UK climate change policy: how does it affect competitiveness?

The Committee on Climate Change has recommended that setting a target to reduce UK emissions of greenhouse gases to an average of 57 per cent below their 1990 levels during the period of the fifth carbon budget (2028-2032) is consistent with a least cost path to meeting the UK’s long-term climate objectives. This policy brief compares the ambition of UK climate change policy with its major international competitors and explores the impact it could have on economic competitiveness.

The key findings of this analysis are:

  • The UK is an international leader in cutting greenhouse gas emissions, but is not acting alone.
  • The European Union (EU) should be prepared to raise the ambition of its emissions reduction target for 2030.
  • Current policies to tackle climate change have not damaged the competitiveness of businesses.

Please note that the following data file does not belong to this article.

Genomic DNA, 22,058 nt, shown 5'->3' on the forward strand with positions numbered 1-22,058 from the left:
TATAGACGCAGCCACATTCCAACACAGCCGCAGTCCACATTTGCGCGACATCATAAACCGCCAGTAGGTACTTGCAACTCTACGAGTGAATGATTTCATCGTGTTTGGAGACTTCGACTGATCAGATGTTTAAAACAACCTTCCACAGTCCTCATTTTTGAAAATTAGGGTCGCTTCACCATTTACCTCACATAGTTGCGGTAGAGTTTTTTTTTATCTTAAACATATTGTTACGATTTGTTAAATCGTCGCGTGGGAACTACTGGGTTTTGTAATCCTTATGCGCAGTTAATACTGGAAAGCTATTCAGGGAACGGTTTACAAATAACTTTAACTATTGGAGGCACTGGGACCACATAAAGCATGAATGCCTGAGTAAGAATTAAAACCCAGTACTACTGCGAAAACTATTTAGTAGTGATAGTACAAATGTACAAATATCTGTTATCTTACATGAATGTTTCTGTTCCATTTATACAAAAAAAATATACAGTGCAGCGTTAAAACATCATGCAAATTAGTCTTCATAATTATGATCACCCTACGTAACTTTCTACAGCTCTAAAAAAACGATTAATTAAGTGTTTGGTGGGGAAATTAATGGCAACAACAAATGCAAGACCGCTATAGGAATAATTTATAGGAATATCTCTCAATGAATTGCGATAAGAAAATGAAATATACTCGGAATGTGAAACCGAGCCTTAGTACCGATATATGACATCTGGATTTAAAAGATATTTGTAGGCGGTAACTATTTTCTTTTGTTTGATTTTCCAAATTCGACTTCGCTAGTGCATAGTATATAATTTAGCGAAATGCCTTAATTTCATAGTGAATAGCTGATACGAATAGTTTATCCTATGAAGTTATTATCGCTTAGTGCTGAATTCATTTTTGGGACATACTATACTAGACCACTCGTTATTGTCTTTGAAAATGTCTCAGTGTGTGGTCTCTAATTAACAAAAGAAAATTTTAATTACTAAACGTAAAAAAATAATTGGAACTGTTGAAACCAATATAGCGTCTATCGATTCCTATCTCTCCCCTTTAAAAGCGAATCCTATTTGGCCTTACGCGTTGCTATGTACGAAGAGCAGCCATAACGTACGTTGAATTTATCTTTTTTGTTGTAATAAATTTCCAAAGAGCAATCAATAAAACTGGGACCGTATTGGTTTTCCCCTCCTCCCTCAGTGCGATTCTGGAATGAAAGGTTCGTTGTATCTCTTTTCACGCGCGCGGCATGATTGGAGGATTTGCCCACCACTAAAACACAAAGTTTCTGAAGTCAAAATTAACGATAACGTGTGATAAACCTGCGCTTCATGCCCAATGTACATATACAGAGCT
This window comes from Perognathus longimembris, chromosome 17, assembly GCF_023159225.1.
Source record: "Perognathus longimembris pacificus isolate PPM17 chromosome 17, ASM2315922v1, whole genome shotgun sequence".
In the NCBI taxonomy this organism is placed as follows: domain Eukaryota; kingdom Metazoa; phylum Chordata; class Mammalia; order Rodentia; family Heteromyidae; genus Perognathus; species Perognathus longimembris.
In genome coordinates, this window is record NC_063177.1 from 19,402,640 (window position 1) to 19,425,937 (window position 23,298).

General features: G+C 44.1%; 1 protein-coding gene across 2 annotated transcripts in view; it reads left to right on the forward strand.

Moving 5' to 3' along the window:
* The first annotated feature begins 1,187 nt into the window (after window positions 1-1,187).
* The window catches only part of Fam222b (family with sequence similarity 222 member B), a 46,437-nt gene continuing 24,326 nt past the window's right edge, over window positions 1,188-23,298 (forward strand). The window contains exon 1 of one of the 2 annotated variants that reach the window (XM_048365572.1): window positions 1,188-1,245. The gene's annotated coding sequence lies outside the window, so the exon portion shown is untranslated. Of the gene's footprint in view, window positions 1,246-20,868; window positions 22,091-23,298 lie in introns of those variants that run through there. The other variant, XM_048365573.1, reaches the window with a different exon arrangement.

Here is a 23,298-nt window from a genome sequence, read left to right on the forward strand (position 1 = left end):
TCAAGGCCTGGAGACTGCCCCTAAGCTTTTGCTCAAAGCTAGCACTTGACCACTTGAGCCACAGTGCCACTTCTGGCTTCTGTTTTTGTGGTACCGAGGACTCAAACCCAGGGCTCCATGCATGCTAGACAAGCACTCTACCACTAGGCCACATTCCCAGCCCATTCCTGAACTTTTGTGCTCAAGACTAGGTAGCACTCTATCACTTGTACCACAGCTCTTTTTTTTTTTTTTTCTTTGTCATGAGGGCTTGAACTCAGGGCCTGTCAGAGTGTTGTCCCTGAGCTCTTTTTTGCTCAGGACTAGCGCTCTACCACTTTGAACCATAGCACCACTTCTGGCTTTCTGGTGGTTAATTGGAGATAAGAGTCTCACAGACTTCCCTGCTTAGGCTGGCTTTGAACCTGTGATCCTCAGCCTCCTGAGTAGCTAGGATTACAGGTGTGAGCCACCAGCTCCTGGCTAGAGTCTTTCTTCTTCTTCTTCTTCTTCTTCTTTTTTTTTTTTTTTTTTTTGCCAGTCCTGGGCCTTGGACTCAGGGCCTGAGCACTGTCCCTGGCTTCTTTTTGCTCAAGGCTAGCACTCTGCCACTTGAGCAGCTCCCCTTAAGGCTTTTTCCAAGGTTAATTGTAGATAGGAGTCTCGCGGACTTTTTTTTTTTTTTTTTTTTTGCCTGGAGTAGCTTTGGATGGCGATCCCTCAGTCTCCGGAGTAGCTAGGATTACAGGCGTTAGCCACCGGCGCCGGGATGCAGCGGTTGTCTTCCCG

• Evidence shows that climate change policies can increase the competitiveness of the UK in the long term by encouraging greater innovation and efficiency.
  • Carbon-related energy costs remain small relative to other production costs in the economy.
  • Competitiveness concerns are valid for a small number of sectors representing approximately four per cent of the economy.
  • Policies to support vulnerable sectors are already in place in the UK in the form of free emissions trading permits and sector discounts or exemptions from national policies.
  • More needs to be done over the next decade to actively manage structural change in the economy.